When living in a crowded environment, we dream of that special personal cave where you can relax, think, and have some well-deserved alone time, all the while being productive. And even though the images that come to mind when thinking “study” are leather chairs, cigars, a bar hidden in a rich wooden library, it’s not just bachelors or frowsy writers that love this type of alone-room.
Fact is, if you work from home or have a job that involves even the most unpretentious level of creativity, you’ll find the study room a great place to go. As there are dressing rooms and wellness-bathrooms to indulge our body to the toes, a study is almost as intimate — the boudoir for our intellect.
by Cornerstone Architects / Photography by Adam Steiner
A study should be, above all, practical. Size is not as important as good organization. Your mind won’t drift away as easily as in a vast salon, but a modestly sized study does need a certain degree of tidiness.
Make sure you have the right lighting. Different activities require varying degrees of illumination. If you have the liberty of choosing any space you like, settle the room orientation according to the office type you are, e.g. east for morning productiveness or south for work during the day etc. A spectacular and inspirational place for a study can be in the attic, under a pronounced gable, by a large window to the sky, especially for graphic work or technical drawing.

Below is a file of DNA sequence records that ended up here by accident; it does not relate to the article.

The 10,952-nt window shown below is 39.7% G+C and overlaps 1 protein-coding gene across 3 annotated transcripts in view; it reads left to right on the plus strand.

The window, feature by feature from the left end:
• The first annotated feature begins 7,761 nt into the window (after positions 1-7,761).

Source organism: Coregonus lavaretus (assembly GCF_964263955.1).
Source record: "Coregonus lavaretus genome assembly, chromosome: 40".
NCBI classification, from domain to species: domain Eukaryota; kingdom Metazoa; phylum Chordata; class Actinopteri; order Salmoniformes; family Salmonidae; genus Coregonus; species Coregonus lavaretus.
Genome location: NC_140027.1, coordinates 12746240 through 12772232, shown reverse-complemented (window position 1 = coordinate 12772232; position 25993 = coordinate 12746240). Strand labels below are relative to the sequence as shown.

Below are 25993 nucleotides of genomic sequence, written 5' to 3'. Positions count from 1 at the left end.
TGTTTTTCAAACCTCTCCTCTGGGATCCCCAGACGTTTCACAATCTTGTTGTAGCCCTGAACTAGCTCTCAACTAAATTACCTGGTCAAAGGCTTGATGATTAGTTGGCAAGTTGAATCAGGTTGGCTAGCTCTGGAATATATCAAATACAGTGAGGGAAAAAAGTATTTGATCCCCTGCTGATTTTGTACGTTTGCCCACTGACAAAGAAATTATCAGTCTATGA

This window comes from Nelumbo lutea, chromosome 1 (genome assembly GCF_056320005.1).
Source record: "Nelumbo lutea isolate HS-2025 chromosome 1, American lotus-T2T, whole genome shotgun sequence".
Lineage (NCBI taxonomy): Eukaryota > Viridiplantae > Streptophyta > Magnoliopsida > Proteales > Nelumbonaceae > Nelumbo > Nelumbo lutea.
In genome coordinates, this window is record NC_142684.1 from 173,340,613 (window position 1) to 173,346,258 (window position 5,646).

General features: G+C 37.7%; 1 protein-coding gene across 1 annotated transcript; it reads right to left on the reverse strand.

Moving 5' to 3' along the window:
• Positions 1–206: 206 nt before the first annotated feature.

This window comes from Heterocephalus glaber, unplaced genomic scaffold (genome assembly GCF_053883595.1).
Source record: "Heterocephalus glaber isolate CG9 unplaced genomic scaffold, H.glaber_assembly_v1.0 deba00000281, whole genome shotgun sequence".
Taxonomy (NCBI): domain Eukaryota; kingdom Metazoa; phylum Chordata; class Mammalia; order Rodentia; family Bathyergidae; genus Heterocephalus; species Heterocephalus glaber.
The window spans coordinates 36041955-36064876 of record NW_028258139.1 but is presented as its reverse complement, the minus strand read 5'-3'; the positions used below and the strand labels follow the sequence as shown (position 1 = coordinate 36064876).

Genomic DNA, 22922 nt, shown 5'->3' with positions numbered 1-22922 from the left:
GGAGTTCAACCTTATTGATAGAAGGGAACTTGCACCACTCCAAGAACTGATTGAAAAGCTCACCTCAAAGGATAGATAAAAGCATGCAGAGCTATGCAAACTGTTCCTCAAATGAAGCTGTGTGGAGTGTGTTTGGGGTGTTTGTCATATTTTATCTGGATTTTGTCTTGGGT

Pick a good pendant lamp or, even preciser, a capable desk lamp. Track lights make for flawless illumination in a workshop or studio. Remember that artificial lighting can never replace natural daylight. Large windows are therefore a key element and well-being can also come from a refreshing view of nature.